ID-10046852Successful leaders get things done. They think big, drive for results, take risks and deliver on their plans. They also do something that is less known, and that is they ask for help. When facing difficulties, they ask for help in a way that builds cooperation and respect.

Some leaders don’t feel comfortable asking for help, when self-sufficiency is prized in our western work. They fear asking for help may be seen as a sign of weakness or that they are not competent. Yet, the same leaders often struggle with an increased work load and lament the lack of cooperation in their organisation.

If leaders are reluctant to seek help themselves, it sends a signal to their team members that admitting vulnerability and not coping is unacceptable in the organisation. If this happens, feelings of isolation and alienation will increase with the rise of organisational uncertainty.

It’s only when leaders model that seeking help is not only acceptable but is actually desirable, that the team and ultimately the organisation will be able to proactively get the resources they need to support themselves and to transition the organisation through difficulties.

This was also borne out in my research on personal resilience (more here), which found that asking for help and also giving help was one of the seven components of resilience.

So how can you overcome an inherent reluctance to ask for help, and to ask for help in a way that enhances your reputation as a leader, rather than diminishes it? Here are some ideas:

1.   Help others first

Building resilience involves both getting as well as giving help. So look for opportunities to help others. Build your reputation that you offer support before its requested. Neuroscientists have found (study here) that reciprocity is hardwired into our DNA and so you can expect help when you have helped others.

2.   Reframe your thinking

Get over thinking that asking for help means that you are weak. Strong people ask for help; weak people prevaricate until things become worse. Also, get over the idea that you can be a leader by going it alone. Simply put, asking for help is a smart strategy and a strength, not a weakness.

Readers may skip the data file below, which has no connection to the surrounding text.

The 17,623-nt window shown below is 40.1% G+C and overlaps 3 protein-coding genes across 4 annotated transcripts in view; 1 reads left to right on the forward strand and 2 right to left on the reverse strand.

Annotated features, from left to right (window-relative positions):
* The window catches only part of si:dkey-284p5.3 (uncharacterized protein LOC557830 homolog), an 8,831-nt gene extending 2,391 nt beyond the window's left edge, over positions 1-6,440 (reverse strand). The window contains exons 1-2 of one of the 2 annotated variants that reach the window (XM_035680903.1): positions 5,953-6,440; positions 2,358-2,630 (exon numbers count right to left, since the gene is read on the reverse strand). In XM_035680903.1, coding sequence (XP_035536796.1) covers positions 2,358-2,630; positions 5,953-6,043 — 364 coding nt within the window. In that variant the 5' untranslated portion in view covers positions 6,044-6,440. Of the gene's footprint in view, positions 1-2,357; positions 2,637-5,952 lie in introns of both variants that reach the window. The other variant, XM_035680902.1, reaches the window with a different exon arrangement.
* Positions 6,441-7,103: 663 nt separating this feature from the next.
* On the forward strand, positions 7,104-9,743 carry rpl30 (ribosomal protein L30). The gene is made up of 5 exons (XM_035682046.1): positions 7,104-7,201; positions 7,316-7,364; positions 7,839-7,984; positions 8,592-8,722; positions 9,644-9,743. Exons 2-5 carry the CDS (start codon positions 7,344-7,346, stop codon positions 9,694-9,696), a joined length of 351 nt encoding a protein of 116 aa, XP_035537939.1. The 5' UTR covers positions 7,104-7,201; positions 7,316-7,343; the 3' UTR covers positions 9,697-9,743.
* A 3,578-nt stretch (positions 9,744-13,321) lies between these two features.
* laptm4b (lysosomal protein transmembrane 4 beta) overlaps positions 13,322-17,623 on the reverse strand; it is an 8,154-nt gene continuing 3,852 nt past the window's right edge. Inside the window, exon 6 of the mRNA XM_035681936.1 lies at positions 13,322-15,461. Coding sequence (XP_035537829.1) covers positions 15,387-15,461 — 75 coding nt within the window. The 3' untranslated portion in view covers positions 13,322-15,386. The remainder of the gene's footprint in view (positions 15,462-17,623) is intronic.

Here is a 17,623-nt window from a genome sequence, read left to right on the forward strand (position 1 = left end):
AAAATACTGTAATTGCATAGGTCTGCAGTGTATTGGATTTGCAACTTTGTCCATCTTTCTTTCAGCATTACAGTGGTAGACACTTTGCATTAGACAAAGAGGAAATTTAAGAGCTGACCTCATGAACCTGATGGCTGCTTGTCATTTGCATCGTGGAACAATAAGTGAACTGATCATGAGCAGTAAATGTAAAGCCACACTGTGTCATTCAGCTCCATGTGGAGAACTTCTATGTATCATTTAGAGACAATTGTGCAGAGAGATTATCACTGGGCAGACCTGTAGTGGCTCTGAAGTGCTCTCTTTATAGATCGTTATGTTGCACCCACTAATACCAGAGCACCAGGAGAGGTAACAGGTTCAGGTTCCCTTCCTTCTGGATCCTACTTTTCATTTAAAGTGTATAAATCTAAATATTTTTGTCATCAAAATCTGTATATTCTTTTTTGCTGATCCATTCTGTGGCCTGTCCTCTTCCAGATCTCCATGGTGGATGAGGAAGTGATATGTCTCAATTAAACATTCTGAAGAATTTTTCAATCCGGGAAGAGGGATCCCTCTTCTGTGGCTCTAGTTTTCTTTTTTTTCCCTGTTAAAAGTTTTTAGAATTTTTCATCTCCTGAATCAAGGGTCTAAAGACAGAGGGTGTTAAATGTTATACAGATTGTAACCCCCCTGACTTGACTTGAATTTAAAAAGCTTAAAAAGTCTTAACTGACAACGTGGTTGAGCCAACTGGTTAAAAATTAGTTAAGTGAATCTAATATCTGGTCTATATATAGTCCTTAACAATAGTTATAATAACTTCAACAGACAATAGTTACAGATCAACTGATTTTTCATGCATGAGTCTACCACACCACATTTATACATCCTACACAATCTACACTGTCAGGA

3.   Use strong phrases to ask for assistance

If asking for help feels awkward, don’t use that word. Rather ask for assistance.

When approaching a colleague for assistance:

  • Don’t say: “I’m really feeling stupid and just don’t know what to do” or “I’m totally overloaded. I’d really don’t have time to do this”.
  • Rather say: “You are always able to coordinate information and get the reports out on time. Would you give me some advice as to how I can do that too?”

When approaching your boss for assistance:

  • Don’t say: “I need some help with this decision” or “I’m really at a loss to as to what to do. Please help me”
  • Rather say: “I need some information from you. What would a successful outcome be in your eyes?” Or “I don’t need you to make a decision for me. I’ve come up with several solutions, but because of the importance, I’d like to run my thinking past you”
4.   Create a culture of cooperation

When you are together with your colleagues or with your team, praise and reinforce examples you have observed of people asking for help.

Here’s an idea: when a new person joins, at your next team meeting, explain their role and then in turn ask each team member to say  what they commit to do to help make the new person successful. At the end, the new person can respond as to what they commit to do to help the team be successful. Watch how your team cooperation grows.

5.   Try this at home

Ask for help at home too. You don’t have to do everything. Make lists of things that are easy to accomplish and repeatable that the kids can do. Once they get over the shock of having to help out, it will give them a sense of accomplishment and ownership.

Use your list of things that need to be done to talk to your partner about. What can he/she do, what can be outsourced to hired help or the neighbor’s kid?

In summary, ask for help. It’s what successful professionals and leaders do.

Image courtesy of Ambro at FreeDigitalPhotos.net


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